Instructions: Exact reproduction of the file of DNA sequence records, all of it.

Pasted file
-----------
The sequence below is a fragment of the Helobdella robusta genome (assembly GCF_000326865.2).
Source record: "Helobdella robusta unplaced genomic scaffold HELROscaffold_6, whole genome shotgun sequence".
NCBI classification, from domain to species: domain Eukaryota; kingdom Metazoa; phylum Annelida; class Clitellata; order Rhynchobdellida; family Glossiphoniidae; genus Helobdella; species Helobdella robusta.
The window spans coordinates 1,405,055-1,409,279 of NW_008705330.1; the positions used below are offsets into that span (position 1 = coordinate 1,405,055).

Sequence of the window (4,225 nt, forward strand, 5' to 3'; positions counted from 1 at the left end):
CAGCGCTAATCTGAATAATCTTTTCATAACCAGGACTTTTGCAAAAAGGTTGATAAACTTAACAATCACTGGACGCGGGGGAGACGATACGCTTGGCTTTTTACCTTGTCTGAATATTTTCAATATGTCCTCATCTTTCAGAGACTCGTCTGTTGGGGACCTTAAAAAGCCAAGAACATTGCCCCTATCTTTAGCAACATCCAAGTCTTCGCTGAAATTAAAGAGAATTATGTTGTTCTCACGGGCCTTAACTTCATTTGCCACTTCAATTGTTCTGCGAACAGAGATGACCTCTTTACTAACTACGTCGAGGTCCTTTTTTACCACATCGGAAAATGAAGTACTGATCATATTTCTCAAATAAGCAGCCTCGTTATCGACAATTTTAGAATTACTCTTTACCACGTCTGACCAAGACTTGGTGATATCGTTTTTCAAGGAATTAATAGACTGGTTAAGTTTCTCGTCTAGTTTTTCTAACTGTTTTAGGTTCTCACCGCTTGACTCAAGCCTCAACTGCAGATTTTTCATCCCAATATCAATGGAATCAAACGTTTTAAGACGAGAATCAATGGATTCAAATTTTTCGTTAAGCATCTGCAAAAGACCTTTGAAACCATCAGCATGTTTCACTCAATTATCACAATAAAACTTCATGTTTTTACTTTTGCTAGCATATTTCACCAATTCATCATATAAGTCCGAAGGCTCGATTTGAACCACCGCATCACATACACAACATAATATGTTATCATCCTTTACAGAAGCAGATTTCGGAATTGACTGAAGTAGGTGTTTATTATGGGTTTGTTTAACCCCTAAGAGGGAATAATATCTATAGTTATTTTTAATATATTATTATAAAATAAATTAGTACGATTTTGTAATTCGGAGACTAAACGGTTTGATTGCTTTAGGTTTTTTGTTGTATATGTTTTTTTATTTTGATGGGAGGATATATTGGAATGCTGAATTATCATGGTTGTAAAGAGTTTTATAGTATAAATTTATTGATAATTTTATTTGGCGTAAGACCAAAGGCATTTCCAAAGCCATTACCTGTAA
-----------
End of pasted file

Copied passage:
The sequence below is a fragment of the Helobdella robusta genome (assembly GCF_000326865.2).
Source record: "Helobdella robusta unplaced genomic scaffold HELROscaffold_6, whole genome shotgun sequence".
NCBI classification, from domain to species: domain Eukaryota; kingdom Metazoa; phylum Annelida; class Clitellata; order Rhynchobdellida; family Glossiphoniidae; genus Helobdella; species Helobdella robusta.
The window spans coordinates 1,405,055-1,409,279 of NW_008705330.1; the positions used below are offsets into that span (position 1 = coordinate 1,405,055).

Sequence of the window (4,225 nt, forward strand, 5' to 3'; positions counted from 1 at the left end):
CAGCGCTAATCTGAATAATCTTTTCATAACCAGGACTTTTGCAAAAAGGTTGATAAACTTAACAATCACTGGACGCGGGGGAGACGATACGCTTGGCTTTTTACCTTGTCTGAATATTTTCAATATGTCCTCATCTTTCAGAGACTCGTCTGTTGGGGACCTTAAAAAGCCAAGAACATTGCCCCTATCTTTAGCAACATCCAAGTCTTCGCTGAAATTAAAGAGAATTATGTTGTTCTCACGGGCCTTAACTTCATTTGCCACTTCAATTGTTCTGCGAACAGAGATGACCTCTTTACTAACTACGTCGAGGTCCTTTTTTACCACATCGGAAAATGAAGTACTGATCATATTTCTCAAATAAGCAGCCTCGTTATCGACAATTTTAGAATTACTCTTTACCACGTCTGACCAAGACTTGGTGATATCGTTTTTCAAGGAATTAATAGACTGGTTAAGTTTCTCGTCTAGTTTTTCTAACTGTTTTAGGTTCTCACCGCTTGACTCAAGCCTCAACTGCAGATTTTTCATCCCAATATCAATGGAATCAAACGTTTTAAGACGAGAATCAATGGATTCAAATTTTTCGTTAAGCATCTGCAAAAGACCTTTGAAACCATCAGCATGTTTCACTCAATTATCACAATAAAACTTCATGTTTTTACTTTTGCTAGCATATTTCACCAATTCATCATATAAGTCCGAAGGCTCGATTTGAACCACCGCATCACATACACAACATAATATGTTATCATCCTTTACAGAAGCAGATTTCGGAATTGACTGAAGTAGGTGTTTATTATGGGTTTGTTTAACCCCTAAGAGGGAATAATATCTATAGTTATTTTTAATATATTATTATAAAATAAATTAGTACGATTTTGTAATTCGGAGACTAAACGGTTTGATTGCTTTAGGTTTTTTGTTGTATATGTTTTTTTATTTTGATGGGAGGATATATTGGAATGCTGAATTATCATGGTTGTAAAGAGTTTTATAGTATAAATTTATTGATAATTTTATTTGGCGTAAGACCAAAGGCATTTCCAAAGCCATTACCTGTAA